Ciara Thomson-Barnett - Certified Nurse Midwife, Women's Health Nurse Practitioner East Cascades Women's Group
Q I am an avid weight trainer and love to work out. Now that I'm pregnant, can you give me some guidelines
surrounding what is suitable and safe?
A One of my favorite things is busting myths about pregnancy. Exercise during most pregnancies is not only safe, but also very beneficial! Studies show exercise reduces risk of gestational diabetes, pre-term birth, high blood pressure, stress/anxiety and C-section. But, despite these known benefits, only about 15% of women achieve the weekly recommended amount of exercise.
A common question is, "How much can I lift?" You might be surprised to find out that there is no weight limit. Strength training is healthy and incredibly empowering to many pregnant women. You may need to make modifications to lifting techniques, however, due to changing body dynamics in the 2nd and 3rd trimesters.
Remember to stay hydrated and avoid long periods of time in the heat. If you begin experiencing contractions or cramping during exercise, it is important to listen to your body. Most resolve with rest and increasing water intake. There are few medical conditions that preclude exercise outside or during pregnancy. Talk with your provider about what is right for you.
QI am 36 years old and unfortunately, have high blood
pressure. My partner and I plan to try conceiving in the next few months. Is there anything I should know before planning a pregnancy?
A In my opinion, preconception visits with a nurse-midwife or doctor are underrated. In fact, the World Health Organization recently stated, "...preconception care can increase the health and well-being of women and couples and improve subsequent pregnancy and child health outcomes."
During a preconception visit we review health history, lab work, medications, immunizations and family planning goals.
For individuals who have high blood pressure prior to pregnancy, they might be at increased risk of developing complications in pregnancy such as growth restriction and pre- eclampsia. We would want to ensure that any medications you are on are compatible with pregnancy and that we have a good game-plan to try to prevent some of these complications.
Kate Farnsworth - Certified Nurse Midwife, East Cascades Women's Group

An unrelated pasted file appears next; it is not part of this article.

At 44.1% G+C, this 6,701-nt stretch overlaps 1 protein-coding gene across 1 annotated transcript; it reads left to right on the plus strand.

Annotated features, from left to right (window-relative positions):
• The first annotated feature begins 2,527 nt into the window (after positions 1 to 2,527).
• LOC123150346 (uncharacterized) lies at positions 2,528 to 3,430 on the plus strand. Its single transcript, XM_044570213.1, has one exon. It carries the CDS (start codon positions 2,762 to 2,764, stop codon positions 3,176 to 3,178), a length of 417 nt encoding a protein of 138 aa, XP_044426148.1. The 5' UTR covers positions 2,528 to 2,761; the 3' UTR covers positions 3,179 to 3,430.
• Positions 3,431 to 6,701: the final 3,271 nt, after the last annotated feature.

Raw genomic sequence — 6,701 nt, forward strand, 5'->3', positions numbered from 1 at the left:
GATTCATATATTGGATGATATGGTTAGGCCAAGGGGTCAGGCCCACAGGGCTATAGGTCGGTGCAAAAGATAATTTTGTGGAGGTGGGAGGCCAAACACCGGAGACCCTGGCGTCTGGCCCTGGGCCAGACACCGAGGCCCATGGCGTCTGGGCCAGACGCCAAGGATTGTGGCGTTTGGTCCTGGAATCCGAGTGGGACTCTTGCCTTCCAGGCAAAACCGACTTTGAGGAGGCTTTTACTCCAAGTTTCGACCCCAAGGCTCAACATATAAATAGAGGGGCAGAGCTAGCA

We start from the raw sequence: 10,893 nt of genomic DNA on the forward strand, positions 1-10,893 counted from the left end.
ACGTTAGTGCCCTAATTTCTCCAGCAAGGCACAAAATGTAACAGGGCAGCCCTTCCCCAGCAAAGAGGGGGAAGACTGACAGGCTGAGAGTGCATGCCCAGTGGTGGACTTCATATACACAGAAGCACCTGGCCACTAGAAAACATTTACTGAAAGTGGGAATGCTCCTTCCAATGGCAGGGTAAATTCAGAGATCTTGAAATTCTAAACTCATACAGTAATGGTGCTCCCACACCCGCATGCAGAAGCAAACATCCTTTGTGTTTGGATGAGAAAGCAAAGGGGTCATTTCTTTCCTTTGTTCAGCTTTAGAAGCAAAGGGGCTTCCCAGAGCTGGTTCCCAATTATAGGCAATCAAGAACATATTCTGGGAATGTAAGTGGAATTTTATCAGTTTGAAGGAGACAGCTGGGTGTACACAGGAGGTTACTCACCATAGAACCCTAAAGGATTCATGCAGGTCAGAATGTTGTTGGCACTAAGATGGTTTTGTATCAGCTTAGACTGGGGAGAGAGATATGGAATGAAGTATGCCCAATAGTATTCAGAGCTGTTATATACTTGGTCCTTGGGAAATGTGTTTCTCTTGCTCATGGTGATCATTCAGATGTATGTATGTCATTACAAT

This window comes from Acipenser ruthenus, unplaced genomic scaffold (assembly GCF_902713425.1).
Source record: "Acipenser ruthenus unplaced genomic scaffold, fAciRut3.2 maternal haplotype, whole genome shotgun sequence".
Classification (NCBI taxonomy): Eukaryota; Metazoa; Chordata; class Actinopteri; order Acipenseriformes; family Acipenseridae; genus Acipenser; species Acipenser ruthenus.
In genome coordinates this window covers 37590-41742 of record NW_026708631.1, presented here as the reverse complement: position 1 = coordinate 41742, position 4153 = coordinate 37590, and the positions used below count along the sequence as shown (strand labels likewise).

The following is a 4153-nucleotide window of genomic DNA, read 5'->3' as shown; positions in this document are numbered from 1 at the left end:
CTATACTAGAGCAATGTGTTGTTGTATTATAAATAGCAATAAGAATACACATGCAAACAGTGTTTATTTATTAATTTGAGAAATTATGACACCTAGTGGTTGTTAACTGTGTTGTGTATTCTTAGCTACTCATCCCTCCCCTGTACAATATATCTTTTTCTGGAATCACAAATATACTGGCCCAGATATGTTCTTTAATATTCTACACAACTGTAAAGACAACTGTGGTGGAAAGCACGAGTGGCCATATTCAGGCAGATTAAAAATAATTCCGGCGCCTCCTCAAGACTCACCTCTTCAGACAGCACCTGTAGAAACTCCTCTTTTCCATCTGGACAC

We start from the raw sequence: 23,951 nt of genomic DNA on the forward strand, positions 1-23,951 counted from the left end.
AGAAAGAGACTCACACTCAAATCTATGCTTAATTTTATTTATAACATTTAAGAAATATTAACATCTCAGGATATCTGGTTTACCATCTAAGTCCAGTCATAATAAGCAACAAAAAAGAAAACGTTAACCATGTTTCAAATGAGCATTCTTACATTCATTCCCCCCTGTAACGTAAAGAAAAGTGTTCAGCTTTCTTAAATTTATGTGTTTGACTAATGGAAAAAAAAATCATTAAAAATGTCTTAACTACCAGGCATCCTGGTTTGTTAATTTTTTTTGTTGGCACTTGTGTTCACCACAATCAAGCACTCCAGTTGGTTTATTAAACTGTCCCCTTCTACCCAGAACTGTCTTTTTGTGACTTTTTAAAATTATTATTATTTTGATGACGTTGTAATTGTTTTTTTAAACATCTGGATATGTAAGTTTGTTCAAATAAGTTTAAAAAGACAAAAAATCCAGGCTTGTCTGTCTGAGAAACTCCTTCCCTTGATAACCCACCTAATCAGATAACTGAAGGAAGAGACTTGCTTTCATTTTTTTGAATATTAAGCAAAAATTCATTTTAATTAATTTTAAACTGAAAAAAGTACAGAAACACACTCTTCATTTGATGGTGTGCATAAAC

A You are not alone! Different people make different choices around how to manage the sensations of labor and delivery. There is no one right choice. There is only the choice that is right for you. Nurse-midwives have specific training in helping people cope with labor during the hard parts.
Have you considered a doula? Doulas provide emotional and physical support during labor and they are evidence-based to increase people's satisfaction with their delivery, decrease the length of labor and decrease use of pain medication.
Also, consider the many benefits of yoga and mindfulness: recognizing, without judgement, how our brains respond to discomfort and how we may shift these responses to decrease suffering. Contemplative practices come in handy not just for labor contractions but also for coping with things like sleep deprivation, crying babies, and the terrible twos!
QEver since I got pregnant, I am super worried about
toxins in our environment. Will you give me some advice on how to avoid chemicals that could harm my baby?
A Limiting toxins in pregnancy is a great priority. There are innumerable ways to do this beyond the obvious, "don't smoke, drink, do drugs." Mounting research shows that chemicals like BPA and phthalates can actually act as endocrine disruptors and mess with our hormones! Keep it simple and go lower on chemicals with everything from the foods you eat, to your personal care products, to the products that clean your home. Eating a diet closer to nature that is low in processed and canned foods isn't just healthier, it also reduces exposure to questionable chemicals in the packaging, too.
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